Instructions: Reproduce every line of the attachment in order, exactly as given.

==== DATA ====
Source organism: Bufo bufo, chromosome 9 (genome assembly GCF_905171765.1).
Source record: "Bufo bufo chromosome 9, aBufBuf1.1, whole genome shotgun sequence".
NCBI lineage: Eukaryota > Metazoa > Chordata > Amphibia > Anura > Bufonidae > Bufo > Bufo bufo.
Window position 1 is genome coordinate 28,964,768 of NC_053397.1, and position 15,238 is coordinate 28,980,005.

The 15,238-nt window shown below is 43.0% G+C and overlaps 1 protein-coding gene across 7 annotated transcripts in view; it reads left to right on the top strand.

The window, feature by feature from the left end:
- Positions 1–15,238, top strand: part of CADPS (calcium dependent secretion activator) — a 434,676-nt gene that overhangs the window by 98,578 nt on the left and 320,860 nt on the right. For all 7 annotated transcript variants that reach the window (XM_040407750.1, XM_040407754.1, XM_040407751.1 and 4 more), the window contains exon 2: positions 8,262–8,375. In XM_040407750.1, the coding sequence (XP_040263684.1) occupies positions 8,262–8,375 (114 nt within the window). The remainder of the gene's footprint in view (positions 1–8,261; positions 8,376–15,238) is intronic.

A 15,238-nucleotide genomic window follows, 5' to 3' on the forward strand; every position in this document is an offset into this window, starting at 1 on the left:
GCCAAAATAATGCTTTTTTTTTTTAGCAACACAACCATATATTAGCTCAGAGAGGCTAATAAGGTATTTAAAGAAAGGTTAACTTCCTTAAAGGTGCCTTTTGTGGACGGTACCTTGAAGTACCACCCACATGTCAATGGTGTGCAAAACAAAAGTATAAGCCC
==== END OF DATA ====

Source organism: Bufo bufo, chromosome 9 (genome assembly GCF_905171765.1).
Source record: "Bufo bufo chromosome 9, aBufBuf1.1, whole genome shotgun sequence".
NCBI lineage: Eukaryota > Metazoa > Chordata > Amphibia > Anura > Bufonidae > Bufo > Bufo bufo.
Window position 1 is genome coordinate 28,964,768 of NC_053397.1, and position 15,238 is coordinate 28,980,005.

The 15,238-nt window shown below is 43.0% G+C and overlaps 1 protein-coding gene across 7 annotated transcripts in view; it reads left to right on the top strand.

The window, feature by feature from the left end:
- Positions 1–15,238, top strand: part of CADPS (calcium dependent secretion activator) — a 434,676-nt gene that overhangs the window by 98,578 nt on the left and 320,860 nt on the right. For all 7 annotated transcript variants that reach the window (XM_040407750.1, XM_040407754.1, XM_040407751.1 and 4 more), the window contains exon 2: positions 8,262–8,375. In XM_040407750.1, the coding sequence (XP_040263684.1) occupies positions 8,262–8,375 (114 nt within the window). The remainder of the gene's footprint in view (positions 1–8,261; positions 8,376–15,238) is intronic.

A 15,238-nucleotide genomic window follows, 5' to 3' on the forward strand; every position in this document is an offset into this window, starting at 1 on the left:
GCCAAAATAATGCTTTTTTTTTTTAGCAACACAACCATATATTAGCTCAGAGAGGCTAATAAGGTATTTAAAGAAAGGTTAACTTCCTTAAAGGTGCCTTTTGTGGACGGTACCTTGAAGTACCACCCACATGTCAATGGTGTGCAAAACAAAAGTATAAGCCC